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Bats / Melvin GreyNoctule bats are one of Britain’s largest bats, with a body length of 6-8cm and a wingspan of 32 – 45cm. The females are larger than the males. They emerge early on summer evenings from holes in trees, and may fly some distance, possibly miles, to feed on moths, beetles and other large flying insects. They fly fast and high above the ground. They hunt and avoid obstacles using echo-location. They mate between August and October, then, after hibernating for the winter, females move to nursery roosts in May and give birth to a single pup in July. The young can fly after four weeks and are independent after five to seven weeks. They are quite noisy and their calls can betray their roosts.
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Chaffinch / Sue WardChaffinch

The chaffinch with its metallic ‘pink pink’ call is one of the commonest birds in woodland. It has a distinctive song too, ending in a loud trill. It feeds on seeds, insects and fruit and is attracted to open glades in the wood to find food. In summer male chaffinches look particularly striking in their breeding plumage with grey heads and pink chests.

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Speckled Wood Butterfly

Speckled wood butterfly / Chilterns Conservation BoardWoodland butterflies such as the speckled wood, thrive in sunny glades within the wood. They can often be seen competing for patches of sunlight. The caterpillars feed on grasses, but adults feed on honeydew produced by aphids. As well as butterflies, many more species of moth are found, some feeding on trees such as oaks in their caterpillar stages. The adult moths fly at night to find a mate and lay eggs on suitable vegetation.
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Badgers / Phil FarrerBadger

Badgers are now numerous in woods in the Chilterns and often come out at dusk in mid summer. They measure around 65-80cm from nose to tail and weigh 8-12kg (about the size of a corgi dog). They are easy to recognise with their black and white striped heads and stocky, silver / grey bodies. Badgers live in family groups (clans) of up to 12 individuals. They live in underground tunnels and chambers known as setts, which can be used for many generations. Nesting material (grass and bracken) is often brought out of the sett during the day to air in the sunshine. They have a wide-ranging diet including slugs, earthworms, seeds, berries and even rodents, birds and eggs. Honey from bees’ nests is a favourite.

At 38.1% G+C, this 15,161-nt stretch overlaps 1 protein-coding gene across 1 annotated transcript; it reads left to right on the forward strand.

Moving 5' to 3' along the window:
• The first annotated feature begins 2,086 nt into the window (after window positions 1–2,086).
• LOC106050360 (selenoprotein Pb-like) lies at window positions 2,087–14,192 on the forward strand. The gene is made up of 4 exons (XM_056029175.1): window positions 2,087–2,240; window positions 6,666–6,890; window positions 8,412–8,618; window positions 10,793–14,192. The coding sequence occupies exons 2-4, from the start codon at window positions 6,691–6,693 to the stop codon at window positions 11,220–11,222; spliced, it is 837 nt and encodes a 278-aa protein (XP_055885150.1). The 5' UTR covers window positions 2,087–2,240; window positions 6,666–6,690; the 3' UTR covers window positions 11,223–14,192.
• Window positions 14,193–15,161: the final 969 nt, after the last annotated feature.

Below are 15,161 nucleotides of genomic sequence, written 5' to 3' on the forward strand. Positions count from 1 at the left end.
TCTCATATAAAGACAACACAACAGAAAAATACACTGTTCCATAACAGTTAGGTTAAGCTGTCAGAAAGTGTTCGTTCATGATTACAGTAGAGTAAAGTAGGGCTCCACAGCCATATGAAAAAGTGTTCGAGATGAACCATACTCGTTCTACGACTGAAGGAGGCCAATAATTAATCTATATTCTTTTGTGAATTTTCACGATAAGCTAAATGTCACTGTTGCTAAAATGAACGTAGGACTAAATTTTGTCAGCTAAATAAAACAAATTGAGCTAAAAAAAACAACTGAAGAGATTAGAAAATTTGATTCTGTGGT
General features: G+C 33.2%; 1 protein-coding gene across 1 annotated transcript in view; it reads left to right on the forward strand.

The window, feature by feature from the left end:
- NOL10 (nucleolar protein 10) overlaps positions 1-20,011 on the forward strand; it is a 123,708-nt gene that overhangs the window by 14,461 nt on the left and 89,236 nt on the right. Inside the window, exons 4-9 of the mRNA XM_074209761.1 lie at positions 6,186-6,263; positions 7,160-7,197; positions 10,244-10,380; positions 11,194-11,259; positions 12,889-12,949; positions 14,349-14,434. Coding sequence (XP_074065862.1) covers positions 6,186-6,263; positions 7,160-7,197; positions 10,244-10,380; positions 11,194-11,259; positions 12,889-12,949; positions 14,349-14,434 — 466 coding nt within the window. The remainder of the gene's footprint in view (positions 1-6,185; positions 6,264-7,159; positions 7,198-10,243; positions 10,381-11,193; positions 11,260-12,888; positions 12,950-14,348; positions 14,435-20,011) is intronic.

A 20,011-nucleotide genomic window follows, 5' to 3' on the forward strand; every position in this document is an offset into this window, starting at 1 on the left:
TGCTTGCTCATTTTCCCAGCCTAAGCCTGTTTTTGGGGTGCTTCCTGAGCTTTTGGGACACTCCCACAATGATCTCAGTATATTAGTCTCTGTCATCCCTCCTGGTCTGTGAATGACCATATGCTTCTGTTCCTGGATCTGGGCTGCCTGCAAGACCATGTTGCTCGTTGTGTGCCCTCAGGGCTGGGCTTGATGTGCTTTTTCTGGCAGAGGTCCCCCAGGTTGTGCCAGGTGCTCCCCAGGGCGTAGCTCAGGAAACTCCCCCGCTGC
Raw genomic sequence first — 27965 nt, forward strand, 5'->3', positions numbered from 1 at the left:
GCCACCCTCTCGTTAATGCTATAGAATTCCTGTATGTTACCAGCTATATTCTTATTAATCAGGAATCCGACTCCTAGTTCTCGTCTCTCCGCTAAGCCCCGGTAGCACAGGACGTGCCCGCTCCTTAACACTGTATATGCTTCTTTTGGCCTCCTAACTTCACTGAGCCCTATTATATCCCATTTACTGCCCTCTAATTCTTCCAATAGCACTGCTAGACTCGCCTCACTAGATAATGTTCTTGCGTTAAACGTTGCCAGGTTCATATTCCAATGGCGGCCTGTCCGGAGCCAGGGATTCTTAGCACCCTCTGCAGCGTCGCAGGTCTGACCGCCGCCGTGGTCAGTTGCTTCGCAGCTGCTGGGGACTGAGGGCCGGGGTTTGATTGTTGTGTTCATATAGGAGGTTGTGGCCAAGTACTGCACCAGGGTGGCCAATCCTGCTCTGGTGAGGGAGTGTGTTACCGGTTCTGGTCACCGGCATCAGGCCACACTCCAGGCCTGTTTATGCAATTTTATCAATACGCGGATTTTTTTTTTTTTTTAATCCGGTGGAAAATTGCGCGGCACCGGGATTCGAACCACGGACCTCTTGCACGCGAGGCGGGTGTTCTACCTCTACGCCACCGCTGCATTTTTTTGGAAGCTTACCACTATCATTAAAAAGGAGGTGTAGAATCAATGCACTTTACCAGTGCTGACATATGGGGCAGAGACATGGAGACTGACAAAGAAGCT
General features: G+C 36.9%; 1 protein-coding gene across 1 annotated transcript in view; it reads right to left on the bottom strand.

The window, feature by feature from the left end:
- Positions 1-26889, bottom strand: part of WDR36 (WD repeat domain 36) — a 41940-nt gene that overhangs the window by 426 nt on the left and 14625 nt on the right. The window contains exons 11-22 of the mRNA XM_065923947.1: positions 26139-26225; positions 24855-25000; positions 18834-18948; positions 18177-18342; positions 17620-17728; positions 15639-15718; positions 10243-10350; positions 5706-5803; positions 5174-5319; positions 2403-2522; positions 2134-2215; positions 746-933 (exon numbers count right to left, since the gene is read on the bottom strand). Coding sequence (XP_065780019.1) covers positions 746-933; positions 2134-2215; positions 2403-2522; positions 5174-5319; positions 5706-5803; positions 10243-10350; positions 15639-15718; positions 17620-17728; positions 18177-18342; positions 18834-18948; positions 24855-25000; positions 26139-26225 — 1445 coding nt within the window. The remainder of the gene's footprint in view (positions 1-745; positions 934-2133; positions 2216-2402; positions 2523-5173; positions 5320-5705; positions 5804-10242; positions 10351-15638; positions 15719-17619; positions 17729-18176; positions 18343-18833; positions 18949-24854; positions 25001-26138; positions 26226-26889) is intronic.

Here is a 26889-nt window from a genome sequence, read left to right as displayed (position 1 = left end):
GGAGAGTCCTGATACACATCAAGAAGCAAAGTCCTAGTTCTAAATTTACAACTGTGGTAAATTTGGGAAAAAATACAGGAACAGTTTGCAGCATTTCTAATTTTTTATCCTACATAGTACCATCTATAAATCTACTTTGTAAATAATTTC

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Foxgloves / John MorrisThe foxglove is a woodland flower that thrives once the ground has been disturbed and light allowed through by tree felling. Its seeds can last for many years in the soil until light levels are suitable. It flowers between June and September in its second year and can grow to 1.5m high. The name ‘foxglove’ is a corruption of the phrase ‘folk’s glove’ because fairy folk were said to wear the flowers as gloves. The whole plant is poisonous; however the drug Digitalis is extracted from it and used to treat heart problems.
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Stag beetle / Stephen DaltonStag Beetle

Stag beetles occur in Chilterns woodlands, but are quite rare. The males use their 5cm antler-like jaws to fight rivals. Beetles are one of many invertebrate animals that feed on the soil and rotting vegetation. They are an important part of the food chain. Badgers feed on beetles, earthworms, slugs and snails. Other smaller organisms, like mites and springtails are very important at breaking down leaves and recycling nutrients in their droppings, they become food for centipedes and beetles, which may themselves become food for birds.
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The autumn colours seem to be getting later in the year, and are now often at their best from late October through November. Use the interactive map to find Chiltern woods which are great to visit in the autumn.

The colours are often stronger after hot dry summers. You can identify different trees by their autumn colours: beech turns bronze, hornbeam goes yellow then brown, field maple yellow, wild cherry red. It is also the time for most of the trees and shrubs to produce their fruits – which adds to the colour and provides food for many animals in advance of the winter.

Woodlands in Autumn Fungi Fox Squirrel Jay Muntjac Beech Mast

Beech tree / John MorrisBeech Mast

Beech trees produce lots of seed, known as mast, which is held inside a small woody, bristled husk. In October the husks split apart and four lobes peel back to reveal a pair of three-sided nuts. The mast is produced every five or six years, and these are known as mast years when each tree will produce thousands of nuts. In the years in between very little seed will be produced. This is a useful reproductive strategy for trees as it means that all the animals that like to eat the mast are kept at fairly low numbers so that more seeds germinate.

Wood pigeons, mice and voles all like to eat the mast, as do many insects, so if the same amount of seed was produced each year it would be easier for these animals to feed on all the mast. Oak trees follow the same strategy when producing their acorns. The level of seed production for both trees depends in part on the success of the flowering season earlier in the year. Both beech and oak are wind pollinated and this causes hay fever in some people.
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Squirrel / Phil FarrerGrey squirrels were introduced from North America and have become a pest over the last 50 years. They damage many trees including beech, oak, birch and maples. The male squirrels strip off pieces of bark and eat the living tissues of the tree, which then causes the area above damage to become brittle. If ‘ring barked’ the top dies back to the damaged area. Grey squirrel bark stripping damage mainly occurs in June and July when sugary sap is flowing down to roots, but you often don’t see the brown dead tops of birch and sycamore until late summer and early autumn.